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Digital Cameras

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Digital Cameras
Posted by Anonymous on Saturday, December 29, 2001 7:25 PM
Any suggestions on makes and models or important features to look for in a digital camera to document locos and rolling stock for proto modeling? Any suggestions would be appreciated.
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Posted by Anonymous on Sunday, December 30, 2001 2:47 PM
I think the first thing to consider is exactly what do you want to do with the camera and how you are going to use it. Are you wanting to shoot prototypes only, or are you going to use it for model photos also? Further, are you going to make your own inkjet prints (as opposed to looking at the images on the computer screen only) and if so, what size prints will you be making?
Your answers to those fundamental questions should help you determine what your photo equipment needs really are. For example, if you're wanting to shoot model photos (possibly for reproduction in a magazine), or you want to make inkjet prints larger than 3X5, you'll need to get a camera with the highest megapixel count (at least 3.2 mp) that you can afford. On the other hand, if you want only to view prototype pictures on screen (or post them to a website for viewing), then you can get by with a less expensive camera in the 1 to 2 megapixel range.
Another thing to consider is whether to go with a fixed lens or a zoom lens model. Most of the zoom lens models have a built-in macro capability that is really handy for closeups of models as well as small details on prototype equipment.
A suggestion before you buy from a retail dealer: check the mailorder outfits. Many of them have digital models for 50% (or less) of retail prices. Of course you have to be wary of anything else they try to sell you when you call them because they can really screw you pricewise on accessories such as batteries, camera cases, and so forth.
So what do I use and why? I'm using a Minolta DiMage 7 (5.24 megapixels). The detail it is able to capture and the color accuracy is incredible. For railroad photography, I use it primarily to shoot photos of my layout and dioramas for magazine publication. It's vastly superior to my old digital which produced images that were suitable only for viewing on-screen at 72 dpi.
Hope this helps.
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Posted by Anonymous on Sunday, December 30, 2001 6:24 PM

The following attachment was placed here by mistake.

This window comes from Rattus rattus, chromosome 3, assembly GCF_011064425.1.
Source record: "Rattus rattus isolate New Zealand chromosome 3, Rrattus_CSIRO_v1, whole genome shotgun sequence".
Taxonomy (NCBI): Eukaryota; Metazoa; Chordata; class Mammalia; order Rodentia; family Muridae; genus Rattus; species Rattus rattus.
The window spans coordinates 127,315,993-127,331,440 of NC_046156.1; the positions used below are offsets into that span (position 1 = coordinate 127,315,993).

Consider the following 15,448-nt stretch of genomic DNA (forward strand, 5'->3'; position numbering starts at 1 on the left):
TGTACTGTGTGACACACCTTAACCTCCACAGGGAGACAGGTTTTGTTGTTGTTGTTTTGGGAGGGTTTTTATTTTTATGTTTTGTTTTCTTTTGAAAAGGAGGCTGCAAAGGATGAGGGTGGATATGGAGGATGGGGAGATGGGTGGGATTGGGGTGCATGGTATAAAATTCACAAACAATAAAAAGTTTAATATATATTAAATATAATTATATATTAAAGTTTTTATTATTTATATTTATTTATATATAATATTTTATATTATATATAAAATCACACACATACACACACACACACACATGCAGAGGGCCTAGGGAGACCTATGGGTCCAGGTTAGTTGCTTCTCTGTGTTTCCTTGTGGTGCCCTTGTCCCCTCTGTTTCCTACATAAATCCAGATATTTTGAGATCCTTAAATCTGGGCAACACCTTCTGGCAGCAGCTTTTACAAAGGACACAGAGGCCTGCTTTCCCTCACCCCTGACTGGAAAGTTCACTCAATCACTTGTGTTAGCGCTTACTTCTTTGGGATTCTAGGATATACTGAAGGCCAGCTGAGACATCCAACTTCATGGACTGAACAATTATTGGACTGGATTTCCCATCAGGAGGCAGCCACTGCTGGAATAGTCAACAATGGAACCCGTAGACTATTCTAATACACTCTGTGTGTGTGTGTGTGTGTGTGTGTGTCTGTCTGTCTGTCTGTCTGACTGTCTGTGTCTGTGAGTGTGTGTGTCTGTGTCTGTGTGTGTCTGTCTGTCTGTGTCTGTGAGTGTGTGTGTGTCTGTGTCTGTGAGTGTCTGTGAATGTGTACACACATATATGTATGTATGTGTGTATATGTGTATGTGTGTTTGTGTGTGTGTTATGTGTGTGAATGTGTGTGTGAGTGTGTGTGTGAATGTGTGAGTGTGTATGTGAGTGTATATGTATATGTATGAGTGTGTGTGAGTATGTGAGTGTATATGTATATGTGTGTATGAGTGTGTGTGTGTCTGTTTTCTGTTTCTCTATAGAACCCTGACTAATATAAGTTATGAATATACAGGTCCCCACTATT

Thanks, your imput helps. My primary purpose was to document the prototype to build models on. I would not neccessarily need a print of them. I figured storing and filing the prototype digitaly made sense. I suppose taking images of the models would be interesting but was not the original concern. Getting good detail shots of the prototype was my first idea. I figured a good zoom would be important so in the post 9-11 era I could keep my distance. My wife has already purchased a camera that I may return for the proper model. I believe it was $599 so it was not cheap. I could upgrade a little if neccessary. What about removable lenses for versatility? I'm not a computer whiz but not totally ignorant either. However, macros is a question mark. Could you briefly eplain?
Thanks
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Posted by Anonymous on Sunday, December 30, 2001 9:39 PM
Frank, Look at the Nikon Cool Pix 995. It is in the $600 range. As you grow in photography, the camera is ready for you. I have a Cool Pix 990, the predisor to the 995. I enjoy it vety much. It has enough quailty to be able to publish pictures in Magzines and newsletters. One of ny other hobbies is Theatre Pipe Organs. This national convention for the American Theatre Organ Society was held in Indianapolis this summer. I took many pictures which was printed in the Theatre Organ Magzine. I hope this helps you in your quest for a camera for railroading.---John
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Posted by Anonymous on Monday, December 31, 2001 8:16 AM
Glad my original answer was of some help. You didin't state which camera model your wife bought, but for the purposes you've stated, most in the $599 range should do the job. Interchangeable ("removable") lenses are available only on the digital SLR models, and they start in price around $2,000-$3,000.
Some manufacturers of fixed lens and zoom lens digitals make auxilliary wide angle and telephoto lenses for their various models. These are lenses that screw on to the front of the mounted lens. They generally run about $150 each.
A macro lens allows you to take extreme closeups of your subject. It's a useful capability to have in model photography, although it can be overdone. It might be useful in prototype photography if you're trying to capture very small details for study (such as a manufacturer's initial on a bolt head or something of that sort.) Again, I hope this helps.
By the way, the easiest and safest way to store digital images (which can be very large files of 20 or 30 megabytes each) is to store them on a CD-ROM disk. You can do this yourself if you have a CD-RW drive, or you can have a photo service download your images and store them on a disk for you.
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Posted by Anonymous on Monday, December 31, 2001 10:01 AM
John, thanks for your input. Mike, she purchased an Olympus D-40. Her only coment was that it was small and looked cool. Of course I have not used it yet but my biggest reaction would be how small it is. I do have CD-RW drive and that was my intent. I definitely don't need to see manufacturer's initials on a bolt head as far as detail goes. Just close ups of say brake rigging. Photographing the models, now that you talk about it, is beginning to appeal to me.
Thanks again everyone

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